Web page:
MicroRNAs are highly expressed in the vertebrate and invertebrate brain and contribute to fine-tuning of gene expression during development and during physiological events in cells. Nevertheless, their functional roles in the neuronal plasticity underlying learning and memory remains largely unexplored. We previously conducted a behaviorally based “miRNA sponge screen” to systematically identify the miRNAs involved in Drosophila olfactory aversive learning and memory (Busto et al., 2015). The results presented here offer five major advances in our knowledge about the function of this class of regulatory molecules: (1) miR-980 functions to suppress memory formation by acting in multiple types of neurons within the olfactory nervous system; (2) miR-980 works as a suppressor of acquisition and memory stability; (3) miR-980 suppresses the excitability of excitatory neurons; (4) the memory suppressor functions of miRNA-980 are mediated largely by the inhibition of the autism-susceptibility gene, A2bp1; and (5) A2bp1, itself, is a memory-promoting gene.

One surprising observation made in our study was that inhibition of miR-980 in multiple neurons within the olfactory nervous system enhances memory performance, as we anticipated finding a single cellular focus for its effects. Initially, it was difficult to understand how a single microRNA could modify behavioral memory when altered in one of many different types of neurons. This was reconciled by showing that excitability of Pns is enhanced with inhibited miR-980 function, offering the explanation that increased signaling, in general, within the olfactory nervous system enhances behavioral memory. This model provides a general explanation for the effects of miR-980 that function in multiple classes of excitable neurons.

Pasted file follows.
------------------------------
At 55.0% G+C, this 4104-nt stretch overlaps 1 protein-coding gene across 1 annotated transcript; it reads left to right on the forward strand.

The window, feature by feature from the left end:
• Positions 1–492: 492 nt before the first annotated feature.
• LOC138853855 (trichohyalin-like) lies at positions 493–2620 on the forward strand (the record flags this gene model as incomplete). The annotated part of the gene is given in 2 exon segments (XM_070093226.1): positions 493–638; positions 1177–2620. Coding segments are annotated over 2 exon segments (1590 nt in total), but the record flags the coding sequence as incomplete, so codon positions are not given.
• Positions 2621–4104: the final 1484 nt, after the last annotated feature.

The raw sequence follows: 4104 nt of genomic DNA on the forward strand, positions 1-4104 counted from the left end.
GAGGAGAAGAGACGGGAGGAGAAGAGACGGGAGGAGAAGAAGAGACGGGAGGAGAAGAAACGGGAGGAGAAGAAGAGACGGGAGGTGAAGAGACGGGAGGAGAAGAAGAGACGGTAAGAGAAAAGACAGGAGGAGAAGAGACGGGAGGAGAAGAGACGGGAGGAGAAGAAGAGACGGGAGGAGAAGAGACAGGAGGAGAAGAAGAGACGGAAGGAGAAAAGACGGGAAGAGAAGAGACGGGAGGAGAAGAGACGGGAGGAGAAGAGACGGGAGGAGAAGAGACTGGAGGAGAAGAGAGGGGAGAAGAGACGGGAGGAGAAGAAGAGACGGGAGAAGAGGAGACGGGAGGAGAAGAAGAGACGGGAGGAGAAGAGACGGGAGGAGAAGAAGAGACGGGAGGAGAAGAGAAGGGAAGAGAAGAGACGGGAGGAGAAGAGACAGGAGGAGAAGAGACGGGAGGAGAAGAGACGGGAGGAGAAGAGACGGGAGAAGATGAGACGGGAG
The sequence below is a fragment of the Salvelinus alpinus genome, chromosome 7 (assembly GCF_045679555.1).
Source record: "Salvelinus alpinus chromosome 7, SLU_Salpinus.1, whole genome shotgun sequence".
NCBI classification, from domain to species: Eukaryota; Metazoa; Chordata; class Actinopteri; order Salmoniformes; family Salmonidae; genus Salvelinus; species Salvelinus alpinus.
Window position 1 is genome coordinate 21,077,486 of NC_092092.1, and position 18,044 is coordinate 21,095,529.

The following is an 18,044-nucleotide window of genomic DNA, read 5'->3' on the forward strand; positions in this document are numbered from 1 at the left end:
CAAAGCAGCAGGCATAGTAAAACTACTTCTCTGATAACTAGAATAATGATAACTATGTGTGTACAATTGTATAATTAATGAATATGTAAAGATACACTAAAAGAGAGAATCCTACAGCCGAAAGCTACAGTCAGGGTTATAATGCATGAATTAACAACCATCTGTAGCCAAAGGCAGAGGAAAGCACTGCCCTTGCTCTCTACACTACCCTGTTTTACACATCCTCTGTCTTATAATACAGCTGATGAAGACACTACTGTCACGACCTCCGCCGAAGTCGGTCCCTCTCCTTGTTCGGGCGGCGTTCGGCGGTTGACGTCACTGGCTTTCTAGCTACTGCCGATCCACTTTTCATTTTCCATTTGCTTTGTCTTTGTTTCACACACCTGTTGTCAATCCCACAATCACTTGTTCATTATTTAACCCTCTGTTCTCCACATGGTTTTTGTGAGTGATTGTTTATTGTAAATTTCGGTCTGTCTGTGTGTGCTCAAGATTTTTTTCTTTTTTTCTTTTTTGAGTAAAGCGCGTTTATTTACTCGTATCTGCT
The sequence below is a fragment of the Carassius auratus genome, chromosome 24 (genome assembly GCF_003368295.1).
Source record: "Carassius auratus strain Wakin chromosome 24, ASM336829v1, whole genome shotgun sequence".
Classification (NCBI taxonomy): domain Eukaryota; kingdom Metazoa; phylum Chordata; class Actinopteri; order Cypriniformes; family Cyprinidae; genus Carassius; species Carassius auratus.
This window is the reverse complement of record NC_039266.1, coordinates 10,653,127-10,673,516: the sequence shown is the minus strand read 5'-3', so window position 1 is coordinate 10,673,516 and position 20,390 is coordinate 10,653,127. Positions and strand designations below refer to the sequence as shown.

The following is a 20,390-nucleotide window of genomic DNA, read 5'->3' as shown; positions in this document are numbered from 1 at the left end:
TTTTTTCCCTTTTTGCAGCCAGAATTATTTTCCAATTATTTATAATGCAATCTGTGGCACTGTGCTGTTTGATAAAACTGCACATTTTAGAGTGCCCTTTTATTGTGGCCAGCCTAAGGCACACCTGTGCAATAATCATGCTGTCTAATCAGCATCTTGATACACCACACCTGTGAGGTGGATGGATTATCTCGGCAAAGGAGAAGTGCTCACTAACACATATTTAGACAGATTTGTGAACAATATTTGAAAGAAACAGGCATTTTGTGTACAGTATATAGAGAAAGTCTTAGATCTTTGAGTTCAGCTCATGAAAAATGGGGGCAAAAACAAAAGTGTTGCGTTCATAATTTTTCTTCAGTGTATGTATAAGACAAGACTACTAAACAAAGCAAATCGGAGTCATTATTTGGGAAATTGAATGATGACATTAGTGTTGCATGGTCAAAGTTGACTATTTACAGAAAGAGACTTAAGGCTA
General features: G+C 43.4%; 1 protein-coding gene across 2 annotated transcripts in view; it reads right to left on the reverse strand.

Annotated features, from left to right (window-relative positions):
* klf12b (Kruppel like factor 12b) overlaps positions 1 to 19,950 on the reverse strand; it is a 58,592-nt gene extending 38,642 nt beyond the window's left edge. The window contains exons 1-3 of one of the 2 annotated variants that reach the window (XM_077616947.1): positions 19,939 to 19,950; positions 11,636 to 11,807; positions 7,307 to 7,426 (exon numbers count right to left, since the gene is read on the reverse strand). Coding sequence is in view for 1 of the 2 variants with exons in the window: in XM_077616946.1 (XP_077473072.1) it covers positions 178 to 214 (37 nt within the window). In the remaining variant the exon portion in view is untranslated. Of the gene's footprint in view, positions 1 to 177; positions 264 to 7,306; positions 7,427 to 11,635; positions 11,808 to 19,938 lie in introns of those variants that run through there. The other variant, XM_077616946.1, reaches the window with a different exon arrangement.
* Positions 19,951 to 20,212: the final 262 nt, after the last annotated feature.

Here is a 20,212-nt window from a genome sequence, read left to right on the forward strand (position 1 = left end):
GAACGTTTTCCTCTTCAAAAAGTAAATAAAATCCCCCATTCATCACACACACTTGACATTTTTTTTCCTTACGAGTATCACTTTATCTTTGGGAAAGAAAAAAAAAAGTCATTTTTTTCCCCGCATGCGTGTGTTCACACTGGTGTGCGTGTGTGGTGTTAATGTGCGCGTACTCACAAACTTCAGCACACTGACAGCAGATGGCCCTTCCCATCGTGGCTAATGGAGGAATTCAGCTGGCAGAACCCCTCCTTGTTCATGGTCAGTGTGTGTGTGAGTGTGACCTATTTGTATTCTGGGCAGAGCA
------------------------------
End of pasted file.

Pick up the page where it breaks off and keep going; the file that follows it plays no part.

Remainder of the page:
We propose that the role of miR-980 in excitability accounts for the increased acquisition when the miRNA is inhibited. An increase in excitable state may simply enhance the signaling through different neuron types within the olfactory nervous system as the organism integrates sensory information into memory. A corollary of this idea is that normal acquisition is a composite effect of multiple neurons within the circuit conveying the sensory information being learned. Although it is possible that increased acquisition also accounts for the increased memory performance observed when immediate performance scores were normalized, an alternative possibility is that miR-980 may have distinct roles in acquisition and memory stability. For instance, although we attribute the increased acquisition to increased neuronal excitability, the increased memory after acquisition may be due to altered regulation of molecules involved in synaptic transmission.

In addition to Davis, Busto and Guven-Ozkan, other authors of the study, "MiR-980 is a Memory Suppressor MicroRNA that Regulates the Autism-Susceptibility Gene A2bp1," are Isaac Cervantes-Sandoval of TSRI and Soleil S. Schutte and Diane K. O'Dowd of the University of California, Irvine.

The work was supported by the National Institutes of Health (grant number R37 NS19904, R01 NS052351 and RO1 NS0830009).

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Mar 9, 2016   Fetal Timeline   Maternal Timeline   News   News Archive   

Within the fruit fly, microRNA miR-980 has strong links to a number of
neuropsychiatric disorders, including autism spectrum disorder. One target
gene it inhibits is A2bp. When not "dimmed" by miR-980, A2bp improves memory.
Image Credit: public domain